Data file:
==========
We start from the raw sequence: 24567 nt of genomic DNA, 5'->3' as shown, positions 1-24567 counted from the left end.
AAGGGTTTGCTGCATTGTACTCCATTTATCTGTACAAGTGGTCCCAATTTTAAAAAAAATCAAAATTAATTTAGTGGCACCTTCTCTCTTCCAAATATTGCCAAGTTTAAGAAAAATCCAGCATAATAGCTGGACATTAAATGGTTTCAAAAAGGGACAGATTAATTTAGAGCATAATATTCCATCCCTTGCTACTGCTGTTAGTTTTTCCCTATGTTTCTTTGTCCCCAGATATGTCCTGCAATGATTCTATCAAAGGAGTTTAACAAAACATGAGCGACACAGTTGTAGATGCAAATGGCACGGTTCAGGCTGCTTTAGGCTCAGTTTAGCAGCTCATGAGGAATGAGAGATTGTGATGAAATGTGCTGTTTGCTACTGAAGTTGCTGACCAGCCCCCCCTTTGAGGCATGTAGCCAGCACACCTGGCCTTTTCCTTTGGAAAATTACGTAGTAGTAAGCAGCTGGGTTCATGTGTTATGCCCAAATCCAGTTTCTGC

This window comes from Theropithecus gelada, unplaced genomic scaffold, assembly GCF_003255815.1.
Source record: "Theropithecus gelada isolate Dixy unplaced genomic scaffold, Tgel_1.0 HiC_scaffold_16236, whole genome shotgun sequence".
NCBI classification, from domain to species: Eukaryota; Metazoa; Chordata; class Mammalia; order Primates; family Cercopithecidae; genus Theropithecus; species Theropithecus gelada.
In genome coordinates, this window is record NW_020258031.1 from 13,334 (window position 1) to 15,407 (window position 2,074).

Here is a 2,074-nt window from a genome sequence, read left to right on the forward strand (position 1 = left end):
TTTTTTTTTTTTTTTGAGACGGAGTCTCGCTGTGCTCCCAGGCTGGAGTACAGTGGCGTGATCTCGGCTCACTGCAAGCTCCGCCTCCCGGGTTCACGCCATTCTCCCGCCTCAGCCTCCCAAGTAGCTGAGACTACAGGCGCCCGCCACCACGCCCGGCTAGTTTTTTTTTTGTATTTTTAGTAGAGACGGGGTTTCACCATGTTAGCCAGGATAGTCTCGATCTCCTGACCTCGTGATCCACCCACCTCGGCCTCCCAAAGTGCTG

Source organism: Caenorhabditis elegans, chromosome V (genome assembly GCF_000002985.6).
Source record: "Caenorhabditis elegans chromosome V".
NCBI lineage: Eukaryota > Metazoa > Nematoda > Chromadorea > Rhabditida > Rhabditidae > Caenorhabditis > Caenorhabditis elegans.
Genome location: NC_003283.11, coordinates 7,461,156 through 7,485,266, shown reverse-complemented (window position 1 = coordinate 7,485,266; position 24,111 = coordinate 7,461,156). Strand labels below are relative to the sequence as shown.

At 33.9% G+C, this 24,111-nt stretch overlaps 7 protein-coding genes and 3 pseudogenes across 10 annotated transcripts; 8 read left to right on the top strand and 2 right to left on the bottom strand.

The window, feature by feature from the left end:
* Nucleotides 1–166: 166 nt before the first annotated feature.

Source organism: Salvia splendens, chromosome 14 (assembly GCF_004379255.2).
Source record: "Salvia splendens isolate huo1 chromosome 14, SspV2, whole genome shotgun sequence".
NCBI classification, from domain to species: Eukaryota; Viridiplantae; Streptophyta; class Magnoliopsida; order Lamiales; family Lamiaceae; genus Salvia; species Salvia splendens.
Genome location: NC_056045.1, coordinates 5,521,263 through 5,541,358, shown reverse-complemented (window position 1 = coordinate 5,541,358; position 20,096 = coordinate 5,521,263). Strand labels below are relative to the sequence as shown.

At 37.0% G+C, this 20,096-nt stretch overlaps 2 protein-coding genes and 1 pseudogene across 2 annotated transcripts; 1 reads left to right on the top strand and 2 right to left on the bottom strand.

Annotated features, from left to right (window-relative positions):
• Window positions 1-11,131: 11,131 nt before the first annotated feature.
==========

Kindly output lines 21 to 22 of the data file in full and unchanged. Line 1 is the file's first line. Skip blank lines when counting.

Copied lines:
Annotated features, from left to right (window-relative positions):
• Window positions 1-11,131: 11,131 nt before the first annotated feature.